As National Library Week draws to a close with its message of “Libraries Lead”, we look at the global reach of the APRL for collectors and researchers from around the world. Much of the research and reference work done on a daily basis at the APRL is often performed for remote users and patrons, some here in the U.S., others internationally. In the age of the internet, email and social media, the ability to share and access the resources of the APRL has now become worldwide. Researchers regularly contact the library remotely for their research needs.
As today marks the penultimate day of National Library Week we explore the relationship between philatelic authors and the American Philatelic Research Library (APRL). Libraries like the APRL take the lead in assisting writers in the world of philatelic research and journalism to the many different types of resources and references that they need for their columns and articles. Some authors want to discover what previous research has been done on a particular stamp or philatelic item, while other writers look to the resources of the APRL for a very specific reference or fact.
One of the real strengths of the collection here at the American Philatelic Research Library (APRL) is the breadth and scope of the resources that are available for not only the general collector but also the highly specialized philatelist. As we celebrate National Library Week and this year’s motto of “Libraries Lead” we are reminded of how the APRL leads specialized collectors and researchers to the resources they use in their collections and research.
One of the lesser known assets within the American Philatelic Research Library (APRL) is one of the largest collections of worldwide philatelic auction catalogs and names sales. Researchers often consult auction catalogs to identify certain philatelic items as to their value over time or to see items that, if it were not for philatelic auctions, might not have been previously available for public viewing. Auction catalogs provide a history to the commerce of the philatelic world for both the hobbyist and the serious philatelist.
Yesterday as part of National Library Week and this year’s motto “Libraries Lead” we recognized the important role that the American Philatelic Research Library (APRL) plays in assisting a philatelic exhibit judge. Today we look a little further at this unique relationship of the APRL and exhibiting from the perspective of another distinguished philatelic judge as well as a renowned philatelic exhibitor. Both appreciate the important function the library plays in leading them to the resources they require for their different roles in the world of philatelic exhibiting.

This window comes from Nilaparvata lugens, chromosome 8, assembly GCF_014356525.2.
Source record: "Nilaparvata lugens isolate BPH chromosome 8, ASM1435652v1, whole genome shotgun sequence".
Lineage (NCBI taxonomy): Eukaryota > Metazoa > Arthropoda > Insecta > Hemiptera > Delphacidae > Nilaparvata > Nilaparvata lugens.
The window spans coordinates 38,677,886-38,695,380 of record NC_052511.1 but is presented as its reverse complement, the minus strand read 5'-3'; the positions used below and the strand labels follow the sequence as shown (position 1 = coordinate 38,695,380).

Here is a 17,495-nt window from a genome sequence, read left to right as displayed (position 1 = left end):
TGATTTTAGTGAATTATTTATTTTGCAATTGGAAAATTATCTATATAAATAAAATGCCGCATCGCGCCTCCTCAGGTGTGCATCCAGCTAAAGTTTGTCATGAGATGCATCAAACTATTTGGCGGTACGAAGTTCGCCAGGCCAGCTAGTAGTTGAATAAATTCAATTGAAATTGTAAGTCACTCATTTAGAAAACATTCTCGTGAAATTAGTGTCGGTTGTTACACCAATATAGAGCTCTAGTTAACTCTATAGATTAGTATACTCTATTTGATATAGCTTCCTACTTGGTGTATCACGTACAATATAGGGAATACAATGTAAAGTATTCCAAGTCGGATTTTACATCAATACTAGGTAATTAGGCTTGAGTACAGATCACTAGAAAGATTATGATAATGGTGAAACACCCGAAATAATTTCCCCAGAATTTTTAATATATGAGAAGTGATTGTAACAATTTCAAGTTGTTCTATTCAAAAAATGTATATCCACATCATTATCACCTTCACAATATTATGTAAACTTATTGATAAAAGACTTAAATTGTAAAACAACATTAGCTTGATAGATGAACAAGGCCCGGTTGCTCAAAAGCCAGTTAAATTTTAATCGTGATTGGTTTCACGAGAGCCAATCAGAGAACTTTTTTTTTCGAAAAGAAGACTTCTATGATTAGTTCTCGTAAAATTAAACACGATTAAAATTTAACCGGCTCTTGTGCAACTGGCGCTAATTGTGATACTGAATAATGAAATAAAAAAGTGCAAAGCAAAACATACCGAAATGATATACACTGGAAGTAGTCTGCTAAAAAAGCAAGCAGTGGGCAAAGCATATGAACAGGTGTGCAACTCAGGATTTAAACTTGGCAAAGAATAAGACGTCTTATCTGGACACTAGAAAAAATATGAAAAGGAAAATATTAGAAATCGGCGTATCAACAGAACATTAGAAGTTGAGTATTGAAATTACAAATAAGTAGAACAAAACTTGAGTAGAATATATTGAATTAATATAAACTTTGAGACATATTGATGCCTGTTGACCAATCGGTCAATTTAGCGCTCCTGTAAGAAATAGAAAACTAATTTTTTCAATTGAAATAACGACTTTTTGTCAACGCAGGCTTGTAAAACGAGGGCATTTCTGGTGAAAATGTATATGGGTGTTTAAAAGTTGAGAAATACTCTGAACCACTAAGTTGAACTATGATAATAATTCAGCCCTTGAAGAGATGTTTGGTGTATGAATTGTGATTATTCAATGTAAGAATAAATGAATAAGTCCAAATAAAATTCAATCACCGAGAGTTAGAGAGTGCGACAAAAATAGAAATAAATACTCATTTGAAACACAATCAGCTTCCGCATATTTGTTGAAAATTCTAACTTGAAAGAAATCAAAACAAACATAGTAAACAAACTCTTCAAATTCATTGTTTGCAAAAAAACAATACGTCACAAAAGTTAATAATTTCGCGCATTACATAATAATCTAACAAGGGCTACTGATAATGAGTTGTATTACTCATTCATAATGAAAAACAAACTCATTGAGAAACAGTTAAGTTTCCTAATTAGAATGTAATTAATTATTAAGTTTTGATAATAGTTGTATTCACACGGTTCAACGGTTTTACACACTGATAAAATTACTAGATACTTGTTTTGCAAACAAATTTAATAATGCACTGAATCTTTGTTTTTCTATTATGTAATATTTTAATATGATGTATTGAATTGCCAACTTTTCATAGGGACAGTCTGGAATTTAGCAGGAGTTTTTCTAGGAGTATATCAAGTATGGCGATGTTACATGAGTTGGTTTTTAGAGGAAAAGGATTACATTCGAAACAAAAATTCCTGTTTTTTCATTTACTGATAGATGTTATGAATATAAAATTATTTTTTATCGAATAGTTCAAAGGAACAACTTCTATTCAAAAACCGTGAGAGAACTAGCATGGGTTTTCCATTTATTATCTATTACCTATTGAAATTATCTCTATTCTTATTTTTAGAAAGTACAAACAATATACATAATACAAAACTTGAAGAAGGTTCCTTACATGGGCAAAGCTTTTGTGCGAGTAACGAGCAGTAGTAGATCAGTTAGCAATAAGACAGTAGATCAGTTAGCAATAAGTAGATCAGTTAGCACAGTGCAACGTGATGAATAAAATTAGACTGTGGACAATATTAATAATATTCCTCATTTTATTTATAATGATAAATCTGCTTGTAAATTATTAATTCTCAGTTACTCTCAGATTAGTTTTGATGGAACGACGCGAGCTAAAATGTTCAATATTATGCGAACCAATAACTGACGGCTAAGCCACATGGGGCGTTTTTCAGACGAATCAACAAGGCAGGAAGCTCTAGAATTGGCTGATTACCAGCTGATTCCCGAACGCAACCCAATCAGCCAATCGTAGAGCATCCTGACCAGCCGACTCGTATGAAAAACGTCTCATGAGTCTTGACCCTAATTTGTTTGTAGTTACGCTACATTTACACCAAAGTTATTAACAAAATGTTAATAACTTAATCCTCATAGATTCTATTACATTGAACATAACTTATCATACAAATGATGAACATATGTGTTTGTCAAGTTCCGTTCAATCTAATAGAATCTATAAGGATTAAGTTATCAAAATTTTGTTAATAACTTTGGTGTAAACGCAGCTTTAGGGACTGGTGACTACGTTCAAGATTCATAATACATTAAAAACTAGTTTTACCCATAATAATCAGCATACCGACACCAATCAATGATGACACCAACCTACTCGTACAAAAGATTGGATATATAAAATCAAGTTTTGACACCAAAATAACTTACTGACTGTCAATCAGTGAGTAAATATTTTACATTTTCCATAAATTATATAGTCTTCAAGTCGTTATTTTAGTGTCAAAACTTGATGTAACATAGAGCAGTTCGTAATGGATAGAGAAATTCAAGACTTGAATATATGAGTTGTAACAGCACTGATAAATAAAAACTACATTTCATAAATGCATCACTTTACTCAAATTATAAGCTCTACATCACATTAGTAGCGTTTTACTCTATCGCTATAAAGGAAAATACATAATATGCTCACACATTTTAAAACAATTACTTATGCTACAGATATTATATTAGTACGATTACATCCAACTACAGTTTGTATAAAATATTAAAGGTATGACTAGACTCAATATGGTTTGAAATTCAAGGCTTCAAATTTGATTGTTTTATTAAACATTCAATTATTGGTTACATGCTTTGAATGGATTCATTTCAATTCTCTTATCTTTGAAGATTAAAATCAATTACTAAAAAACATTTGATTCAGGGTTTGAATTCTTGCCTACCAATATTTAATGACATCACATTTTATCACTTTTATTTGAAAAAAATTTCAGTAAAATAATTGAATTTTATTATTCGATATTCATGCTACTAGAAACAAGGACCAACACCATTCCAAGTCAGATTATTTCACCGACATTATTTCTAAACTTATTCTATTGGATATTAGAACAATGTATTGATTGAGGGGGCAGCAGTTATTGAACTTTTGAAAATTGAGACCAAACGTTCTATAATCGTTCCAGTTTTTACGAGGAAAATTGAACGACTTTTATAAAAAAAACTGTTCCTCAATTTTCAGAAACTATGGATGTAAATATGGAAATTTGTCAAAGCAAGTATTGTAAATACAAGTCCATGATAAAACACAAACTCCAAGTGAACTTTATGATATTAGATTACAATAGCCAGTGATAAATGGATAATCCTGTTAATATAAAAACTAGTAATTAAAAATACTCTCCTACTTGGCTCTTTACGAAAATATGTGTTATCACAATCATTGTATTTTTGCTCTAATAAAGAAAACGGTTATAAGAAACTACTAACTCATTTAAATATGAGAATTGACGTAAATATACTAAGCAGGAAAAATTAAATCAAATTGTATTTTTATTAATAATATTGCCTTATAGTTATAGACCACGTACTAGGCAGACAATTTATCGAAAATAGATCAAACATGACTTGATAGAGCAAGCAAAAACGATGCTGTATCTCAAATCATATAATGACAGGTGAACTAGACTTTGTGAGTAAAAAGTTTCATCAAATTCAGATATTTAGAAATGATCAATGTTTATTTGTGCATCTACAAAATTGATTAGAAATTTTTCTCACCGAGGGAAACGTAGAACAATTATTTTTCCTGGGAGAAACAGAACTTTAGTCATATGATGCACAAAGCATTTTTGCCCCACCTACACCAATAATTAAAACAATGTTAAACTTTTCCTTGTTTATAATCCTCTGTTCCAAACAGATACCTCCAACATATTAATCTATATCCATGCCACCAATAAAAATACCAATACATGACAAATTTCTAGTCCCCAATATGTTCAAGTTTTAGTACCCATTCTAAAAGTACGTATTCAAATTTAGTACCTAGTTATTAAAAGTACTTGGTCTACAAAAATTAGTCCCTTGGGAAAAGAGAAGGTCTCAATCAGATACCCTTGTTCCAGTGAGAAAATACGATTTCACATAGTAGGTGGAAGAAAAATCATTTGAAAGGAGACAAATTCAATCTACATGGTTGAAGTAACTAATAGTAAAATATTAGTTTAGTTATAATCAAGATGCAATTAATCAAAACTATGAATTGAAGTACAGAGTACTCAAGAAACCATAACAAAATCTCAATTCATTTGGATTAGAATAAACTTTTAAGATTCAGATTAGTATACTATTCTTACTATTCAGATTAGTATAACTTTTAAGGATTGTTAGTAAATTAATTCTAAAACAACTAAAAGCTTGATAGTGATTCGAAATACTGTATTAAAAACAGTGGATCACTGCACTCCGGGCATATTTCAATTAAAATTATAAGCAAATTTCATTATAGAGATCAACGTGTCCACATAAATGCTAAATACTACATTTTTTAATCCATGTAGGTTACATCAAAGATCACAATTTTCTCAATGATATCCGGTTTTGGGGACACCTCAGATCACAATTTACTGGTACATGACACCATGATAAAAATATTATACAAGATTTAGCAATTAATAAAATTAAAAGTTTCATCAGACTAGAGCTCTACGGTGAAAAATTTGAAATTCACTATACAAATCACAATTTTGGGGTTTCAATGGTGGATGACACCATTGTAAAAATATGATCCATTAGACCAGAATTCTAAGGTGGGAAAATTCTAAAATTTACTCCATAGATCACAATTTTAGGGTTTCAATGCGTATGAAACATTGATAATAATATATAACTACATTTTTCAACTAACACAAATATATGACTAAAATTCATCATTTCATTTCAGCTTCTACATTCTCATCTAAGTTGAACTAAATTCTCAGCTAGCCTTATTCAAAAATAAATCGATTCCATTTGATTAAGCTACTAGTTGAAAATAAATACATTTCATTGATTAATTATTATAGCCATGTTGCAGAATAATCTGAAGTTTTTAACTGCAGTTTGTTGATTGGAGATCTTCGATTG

This week as we celebrate National Library Week with its motto “Libraries Lead” we recognize the role that libraries like the American Philatelic Research Library (APRL) play in “leading” a varied group of researchers and collectors to the philatelic resources and research needed for their enjoyment and enrichment of the hobby.
As part of a national celebration and recognition of libraries and librarians, today begins a very special week here at the American Philatelic Research Library (APRL). Sponsored by the American Library Association (ALA), today marks the start of the 60th anniversary of National Library Week (April 8-14). First observed in 1958, the annual event recognizes the important contributions that libraries and librarians across the country play in their role as organizers and facilitators of knowledge, resources and research.
One of the benefits of being fortunate enough to work here at the APRL is that every once in a while an opportunity comes along to attend an event that is truly unique to the world of philately. One such opportunity came recently with the chance to attend the Mister Rogers first day ceremony this past Friday, March 23, at the WQED-TV PBS Studios in Pittsburgh, Pennsylvania.
This past weekend I had the opportunity to attend an informative lecture about the postal history between Canada and the United States during the Civil War. The talk was titled “Canada – British North America (B.N.A.) Union and Confederate Postal Cross Border Correspondence during the U.S. Civil War” and was given by prominent B.N.A. philatelist and award winning exhibitor Ron Majors. The talk marked one in a series of postal history lectures organized by APS member and noted postal historian Bill Schultz in conjunction with an extraordinary exhibit concerning postal history titled “You’ve Got Mail!” currently on display at the Chester County Historical Society Museum (http://www.chestercohistorical.org/) in downtown West Chester, PA from November 24, 2017 through April 28, 2018.
One of the more rewarding experiences at the APRL are when we are fortunate enough to have volunteers come to the library to help us with various tasks. One such occasion happened this past Monday when a group of students from the nearby Pennsylvania State University gave of their time to come for a visit and to volunteer in the library as part of a Day of Service in honor of Martin Luther King, Jr. Upon arriving at the American Philatelic Center in the late morning the students were given a brief tour of the building and then shown some tasks in the library keeping busy until the late afternoon. Continue reading “Volunteering at the APRL in Honor of Martin Luther King, Jr.”